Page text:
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Free or freebie? There is a difference.

In marketing, we talk about the power of the word “Free”

One of my Direct Sales Leaders was oft found telling her teams “People love ‘Free stuff'” in an effort to generate a feeding frenzy at parties. “They don’t even care what it is, as long as it’s free.”

Um. No.

There was a time when you could give away your business card with a coupon on the back of it for 10% off their next purchase, and people got giddy.

That bird has flown.

Free has been reduced to a watered down, hackneyed attemp on the part of almost everyone to get your contact info, pawn off old junk, or avoid the real work of coming up with something really valuable.

Freebies are those little “goodies” of insignificant value that people give willy nilly to their clients, potential clients, hair dresser, bell hop, flight attendant, and your uncle’s brother’s nephew’s cousin on your great grandpappy’s side.

Everybody gets ’em, and very few people really want them. They accept them, offer a cordial “thanks!” and you think you’ve done a good deed for the day – or worse, that they’ve just invited you to share about your income opportunity for the next 45 minutes.

Stop it.

Free is a value proposition. Free doesn’t have to be expensive. It DOES have to be valuable.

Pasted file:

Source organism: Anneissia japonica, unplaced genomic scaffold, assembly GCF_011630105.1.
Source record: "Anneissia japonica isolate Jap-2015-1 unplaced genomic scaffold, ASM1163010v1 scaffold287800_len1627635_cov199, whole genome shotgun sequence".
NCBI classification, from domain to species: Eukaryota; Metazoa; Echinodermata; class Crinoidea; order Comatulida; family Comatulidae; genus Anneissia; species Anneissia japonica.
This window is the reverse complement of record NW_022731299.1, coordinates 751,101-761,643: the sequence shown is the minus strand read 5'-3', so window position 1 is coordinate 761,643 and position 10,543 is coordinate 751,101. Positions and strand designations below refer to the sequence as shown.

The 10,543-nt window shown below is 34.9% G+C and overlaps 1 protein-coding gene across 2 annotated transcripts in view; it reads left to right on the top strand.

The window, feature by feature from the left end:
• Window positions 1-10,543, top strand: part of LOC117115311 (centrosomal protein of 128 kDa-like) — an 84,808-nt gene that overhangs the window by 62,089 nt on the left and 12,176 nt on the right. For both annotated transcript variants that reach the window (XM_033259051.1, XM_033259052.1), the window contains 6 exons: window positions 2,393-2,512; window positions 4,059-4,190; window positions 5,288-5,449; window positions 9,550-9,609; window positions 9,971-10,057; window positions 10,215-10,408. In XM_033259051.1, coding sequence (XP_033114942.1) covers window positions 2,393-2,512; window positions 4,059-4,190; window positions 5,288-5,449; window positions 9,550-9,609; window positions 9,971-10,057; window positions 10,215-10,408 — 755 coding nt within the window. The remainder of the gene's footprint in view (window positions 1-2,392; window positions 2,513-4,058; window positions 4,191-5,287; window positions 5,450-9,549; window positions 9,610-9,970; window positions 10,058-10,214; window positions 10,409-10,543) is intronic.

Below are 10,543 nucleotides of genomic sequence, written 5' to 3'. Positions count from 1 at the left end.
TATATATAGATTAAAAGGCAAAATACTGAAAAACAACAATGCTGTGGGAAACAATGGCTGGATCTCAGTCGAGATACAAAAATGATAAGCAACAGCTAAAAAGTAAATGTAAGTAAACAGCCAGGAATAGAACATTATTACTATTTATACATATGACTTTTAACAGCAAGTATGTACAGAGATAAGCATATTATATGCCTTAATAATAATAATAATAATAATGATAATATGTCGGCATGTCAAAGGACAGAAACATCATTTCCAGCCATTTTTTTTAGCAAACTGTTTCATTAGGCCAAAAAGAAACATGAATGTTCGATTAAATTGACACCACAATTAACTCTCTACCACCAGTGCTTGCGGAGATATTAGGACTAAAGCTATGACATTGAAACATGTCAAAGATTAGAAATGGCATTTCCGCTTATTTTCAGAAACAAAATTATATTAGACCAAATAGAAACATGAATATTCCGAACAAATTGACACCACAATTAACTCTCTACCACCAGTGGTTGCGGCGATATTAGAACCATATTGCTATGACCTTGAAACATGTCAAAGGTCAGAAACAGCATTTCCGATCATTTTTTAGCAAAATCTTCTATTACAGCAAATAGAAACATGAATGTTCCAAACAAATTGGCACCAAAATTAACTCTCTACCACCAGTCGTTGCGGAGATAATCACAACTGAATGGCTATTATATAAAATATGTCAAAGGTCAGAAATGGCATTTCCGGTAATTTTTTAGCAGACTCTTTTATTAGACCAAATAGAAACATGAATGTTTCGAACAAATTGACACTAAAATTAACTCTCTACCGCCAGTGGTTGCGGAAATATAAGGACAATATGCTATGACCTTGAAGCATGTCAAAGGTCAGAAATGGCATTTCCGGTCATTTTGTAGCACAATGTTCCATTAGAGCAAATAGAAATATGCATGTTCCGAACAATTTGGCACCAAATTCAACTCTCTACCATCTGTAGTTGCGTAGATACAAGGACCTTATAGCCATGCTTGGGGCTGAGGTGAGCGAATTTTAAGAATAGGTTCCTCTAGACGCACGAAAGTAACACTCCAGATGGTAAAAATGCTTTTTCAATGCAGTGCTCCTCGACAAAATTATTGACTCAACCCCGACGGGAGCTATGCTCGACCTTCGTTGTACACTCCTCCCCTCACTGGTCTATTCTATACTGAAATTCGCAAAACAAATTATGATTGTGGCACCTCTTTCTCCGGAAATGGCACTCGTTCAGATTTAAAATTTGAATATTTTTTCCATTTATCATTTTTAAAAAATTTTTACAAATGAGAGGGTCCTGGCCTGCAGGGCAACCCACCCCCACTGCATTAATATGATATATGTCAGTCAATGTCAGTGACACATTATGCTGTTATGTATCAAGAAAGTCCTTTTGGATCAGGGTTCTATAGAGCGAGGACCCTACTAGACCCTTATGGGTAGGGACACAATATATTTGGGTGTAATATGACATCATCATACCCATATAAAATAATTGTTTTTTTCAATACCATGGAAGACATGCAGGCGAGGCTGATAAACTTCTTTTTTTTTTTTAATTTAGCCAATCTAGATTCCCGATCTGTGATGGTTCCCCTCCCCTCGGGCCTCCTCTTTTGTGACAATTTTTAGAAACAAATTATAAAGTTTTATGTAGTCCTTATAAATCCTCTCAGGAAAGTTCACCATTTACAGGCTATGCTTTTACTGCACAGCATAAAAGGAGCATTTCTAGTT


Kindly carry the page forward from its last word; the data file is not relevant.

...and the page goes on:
Free will cost you something. More often than not, it’s not the monetary investment, but the time or effort expended to make, develop or acquire the valueable free item in the first place.

For example, when you’re creating an opt-in offer, be sure that the person would be willing to PAY for whatever you’re giving away. An ebook full of recipes is nice, but include a special, exclusive recipe that they can’t find just doing a google search. Yeah, it takes a little effort. But the effort you invest on the front end will pay you back many times over.

There’s a big hullabaloo going on right now that because so many people are giving away “free stuff” that you’re watering down your value. Forget it.

If the only value you have is in whatever you’re giving away, you’ve missed the boat. The idea is to give people a valuable taste of what you have to offer so that they want more. You’ve heard me talk about creating a customer “crack addiction” before. The idea that people get a taste,and can’t get enough of you. That’s how it’s supposed to be.

But if you’re getting a bunch of “tire-kicking, freebie seekers”, maybe you need to look at the value of what you provide.

If you know you’ve got a quality product or service, the next thing to look at is the market you’re targeting.

You don’t have to plaster the word “FREE” all over your website 8 gajillion times. Emphasise the value of what you offer, rather than the fact that it’s free. I’m sure your perfect fit customer isn’t a freebie seeker – so why market to them?

There’s a difference between free and freebie. The value makes the difference.